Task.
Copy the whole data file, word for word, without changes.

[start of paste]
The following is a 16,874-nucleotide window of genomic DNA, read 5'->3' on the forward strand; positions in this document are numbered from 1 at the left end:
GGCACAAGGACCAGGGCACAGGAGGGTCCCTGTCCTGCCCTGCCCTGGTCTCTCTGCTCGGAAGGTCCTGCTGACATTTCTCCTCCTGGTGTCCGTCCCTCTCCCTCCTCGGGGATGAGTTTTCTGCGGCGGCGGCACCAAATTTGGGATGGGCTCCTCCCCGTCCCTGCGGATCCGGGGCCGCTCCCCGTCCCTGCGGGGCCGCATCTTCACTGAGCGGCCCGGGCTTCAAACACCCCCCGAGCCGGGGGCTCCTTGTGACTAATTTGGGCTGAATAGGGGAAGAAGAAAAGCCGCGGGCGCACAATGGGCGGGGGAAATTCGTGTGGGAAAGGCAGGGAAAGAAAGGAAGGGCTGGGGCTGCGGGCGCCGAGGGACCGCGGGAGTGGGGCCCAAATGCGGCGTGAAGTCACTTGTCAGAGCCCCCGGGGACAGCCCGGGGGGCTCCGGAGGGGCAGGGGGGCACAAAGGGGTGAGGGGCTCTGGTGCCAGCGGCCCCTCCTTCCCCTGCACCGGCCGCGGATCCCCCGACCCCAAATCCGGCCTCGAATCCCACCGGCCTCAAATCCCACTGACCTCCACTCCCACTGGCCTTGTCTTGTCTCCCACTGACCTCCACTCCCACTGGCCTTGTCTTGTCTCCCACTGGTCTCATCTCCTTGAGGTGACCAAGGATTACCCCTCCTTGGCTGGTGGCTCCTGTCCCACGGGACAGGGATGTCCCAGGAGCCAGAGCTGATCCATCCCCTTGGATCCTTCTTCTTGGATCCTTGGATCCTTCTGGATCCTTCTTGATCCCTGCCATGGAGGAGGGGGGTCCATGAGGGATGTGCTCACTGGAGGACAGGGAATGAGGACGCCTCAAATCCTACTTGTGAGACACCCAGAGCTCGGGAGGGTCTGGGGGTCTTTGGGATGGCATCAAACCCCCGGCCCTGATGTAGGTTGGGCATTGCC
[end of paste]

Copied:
The following is a 16,874-nucleotide window of genomic DNA, read 5'->3' on the forward strand; positions in this document are numbered from 1 at the left end:
GGCACAAGGACCAGGGCACAGGAGGGTCCCTGTCCTGCCCTGCCCTGGTCTCTCTGCTCGGAAGGTCCTGCTGACATTTCTCCTCCTGGTGTCCGTCCCTCTCCCTCCTCGGGGATGAGTTTTCTGCGGCGGCGGCACCAAATTTGGGATGGGCTCCTCCCCGTCCCTGCGGATCCGGGGCCGCTCCCCGTCCCTGCGGGGCCGCATCTTCACTGAGCGGCCCGGGCTTCAAACACCCCCCGAGCCGGGGGCTCCTTGTGACTAATTTGGGCTGAATAGGGGAAGAAGAAAAGCCGCGGGCGCACAATGGGCGGGGGAAATTCGTGTGGGAAAGGCAGGGAAAGAAAGGAAGGGCTGGGGCTGCGGGCGCCGAGGGACCGCGGGAGTGGGGCCCAAATGCGGCGTGAAGTCACTTGTCAGAGCCCCCGGGGACAGCCCGGGGGGCTCCGGAGGGGCAGGGGGGCACAAAGGGGTGAGGGGCTCTGGTGCCAGCGGCCCCTCCTTCCCCTGCACCGGCCGCGGATCCCCCGACCCCAAATCCGGCCTCGAATCCCACCGGCCTCAAATCCCACTGACCTCCACTCCCACTGGCCTTGTCTTGTCTCCCACTGACCTCCACTCCCACTGGCCTTGTCTTGTCTCCCACTGGTCTCATCTCCTTGAGGTGACCAAGGATTACCCCTCCTTGGCTGGTGGCTCCTGTCCCACGGGACAGGGATGTCCCAGGAGCCAGAGCTGATCCATCCCCTTGGATCCTTCTTCTTGGATCCTTGGATCCTTCTGGATCCTTCTTGATCCCTGCCATGGAGGAGGGGGGTCCATGAGGGATGTGCTCACTGGAGGACAGGGAATGAGGACGCCTCAAATCCTACTTGTGAGACACCCAGAGCTCGGGAGGGTCTGGGGGTCTTTGGGATGGCATCAAACCCCCGGCCCTGATGTAGGTTGGGCATTGCC